Uganda’s Constitutional Court is getting ready to examine three petitions regarding a law against homosexuality that was passed in May. The law carries severe penalties, including the death penalty for cases termed “aggravated homosexuality,” which may involve sexual acts with minors or vulnerable individuals. It also applies to instances of forced same-sex relationships, persistent HIV infections, or repeated offenses.
The petitioners, which include individuals and human rights organizations, argue that the law was approved without meaningful input from the public and that it infringes upon constitutional rights and freedoms. Critics have criticized it as harsh, inhumane, and a serious violation of universal human rights.
The petitioners claim that the legal and parliamentary affairs committee did not conduct adequate scrutiny and failed to involve the public enough. They contend that the law violates constitutional rights, including the right to equality, non-discrimination, dignity, privacy, health, freedom of expression, and association.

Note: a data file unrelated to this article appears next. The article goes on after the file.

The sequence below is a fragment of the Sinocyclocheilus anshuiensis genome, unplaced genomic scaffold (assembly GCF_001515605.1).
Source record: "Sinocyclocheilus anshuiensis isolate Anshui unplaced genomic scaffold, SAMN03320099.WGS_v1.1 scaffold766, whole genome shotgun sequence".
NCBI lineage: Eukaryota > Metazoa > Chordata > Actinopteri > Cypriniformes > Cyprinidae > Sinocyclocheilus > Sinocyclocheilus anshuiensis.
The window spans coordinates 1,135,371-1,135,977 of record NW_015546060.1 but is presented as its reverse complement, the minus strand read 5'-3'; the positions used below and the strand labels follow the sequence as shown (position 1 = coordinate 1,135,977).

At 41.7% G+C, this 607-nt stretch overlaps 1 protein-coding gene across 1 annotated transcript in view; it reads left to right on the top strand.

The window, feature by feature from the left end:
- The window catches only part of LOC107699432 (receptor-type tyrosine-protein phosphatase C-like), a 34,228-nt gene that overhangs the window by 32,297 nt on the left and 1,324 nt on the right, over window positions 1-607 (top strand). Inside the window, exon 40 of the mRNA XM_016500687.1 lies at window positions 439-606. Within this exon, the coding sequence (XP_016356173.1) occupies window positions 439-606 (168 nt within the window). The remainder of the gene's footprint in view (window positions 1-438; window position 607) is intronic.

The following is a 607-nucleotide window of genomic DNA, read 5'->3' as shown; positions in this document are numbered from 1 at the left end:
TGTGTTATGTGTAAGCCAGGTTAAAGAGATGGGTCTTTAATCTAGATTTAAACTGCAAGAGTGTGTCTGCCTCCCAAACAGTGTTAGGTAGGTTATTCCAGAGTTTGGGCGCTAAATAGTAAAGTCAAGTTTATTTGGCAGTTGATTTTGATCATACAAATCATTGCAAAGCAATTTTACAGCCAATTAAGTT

In August, a 20-year-old man became the first person to be charged with aggravated homosexuality, potentially facing the death penalty.
Reports suggest that this year has seen more than 300 human rights violations against LGBTQ+ individuals in Uganda, including torture, beatings, arrests, and involuntary disclosures of their sexual orientation and gender identity.
According to a BBC report, the case has been postponed until next Thursday, according to the petition’s lawyers.